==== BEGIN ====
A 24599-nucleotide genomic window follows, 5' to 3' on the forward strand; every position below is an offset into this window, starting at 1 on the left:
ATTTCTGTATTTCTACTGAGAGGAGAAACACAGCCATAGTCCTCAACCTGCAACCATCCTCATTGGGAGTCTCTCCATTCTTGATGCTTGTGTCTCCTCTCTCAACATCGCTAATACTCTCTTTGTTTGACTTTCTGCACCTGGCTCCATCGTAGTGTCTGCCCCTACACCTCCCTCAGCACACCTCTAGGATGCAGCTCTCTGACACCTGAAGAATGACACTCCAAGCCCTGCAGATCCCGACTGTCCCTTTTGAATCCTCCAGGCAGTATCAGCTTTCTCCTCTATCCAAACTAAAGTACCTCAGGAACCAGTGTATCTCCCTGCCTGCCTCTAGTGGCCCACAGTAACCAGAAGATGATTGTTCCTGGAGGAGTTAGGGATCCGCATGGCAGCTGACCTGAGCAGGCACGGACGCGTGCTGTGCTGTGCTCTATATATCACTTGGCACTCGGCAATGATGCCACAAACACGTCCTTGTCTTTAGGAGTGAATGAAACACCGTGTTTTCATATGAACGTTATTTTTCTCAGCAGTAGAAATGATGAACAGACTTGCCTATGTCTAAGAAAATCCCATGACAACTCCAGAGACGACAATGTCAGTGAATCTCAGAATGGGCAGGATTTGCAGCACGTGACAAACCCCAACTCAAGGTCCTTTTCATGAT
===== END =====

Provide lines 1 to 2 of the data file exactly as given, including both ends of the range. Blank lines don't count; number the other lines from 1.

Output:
A 24599-nucleotide genomic window follows, 5' to 3' on the forward strand; every position below is an offset into this window, starting at 1 on the left:
ATTTCTGTATTTCTACTGAGAGGAGAAACACAGCCATAGTCCTCAACCTGCAACCATCCTCATTGGGAGTCTCTCCATTCTTGATGCTTGTGTCTCCTCTCTCAACATCGCTAATACTCTCTTTGTTTGACTTTCTGCACCTGGCTCCATCGTAGTGTCTGCCCCTACACCTCCCTCAGCACACCTCTAGGATGCAGCTCTCTGACACCTGAAGAATGACACTCCAAGCCCTGCAGATCCCGACTGTCCCTTTTGAATCCTCCAGGCAGTATCAGCTTTCTCCTCTATCCAAACTAAAGTACCTCAGGAACCAGTGTATCTCCCTGCCTGCCTCTAGTGGCCCACAGTAACCAGAAGATGATTGTTCCTGGAGGAGTTAGGGATCCGCATGGCAGCTGACCTGAGCAGGCACGGACGCGTGCTGTGCTGTGCTCTATATATCACTTGGCACTCGGCAATGATGCCACAAACACGTCCTTGTCTTTAGGAGTGAATGAAACACCGTGTTTTCATATGAACGTTATTTTTCTCAGCAGTAGAAATGATGAACAGACTTGCCTATGTCTAAGAAAATCCCATGACAACTCCAGAGACGACAATGTCAGTGAATCTCAGAATGGGCAGGATTTGCAGCACGTGACAAACCCCAACTCAAGGTCCTTTTCATGAT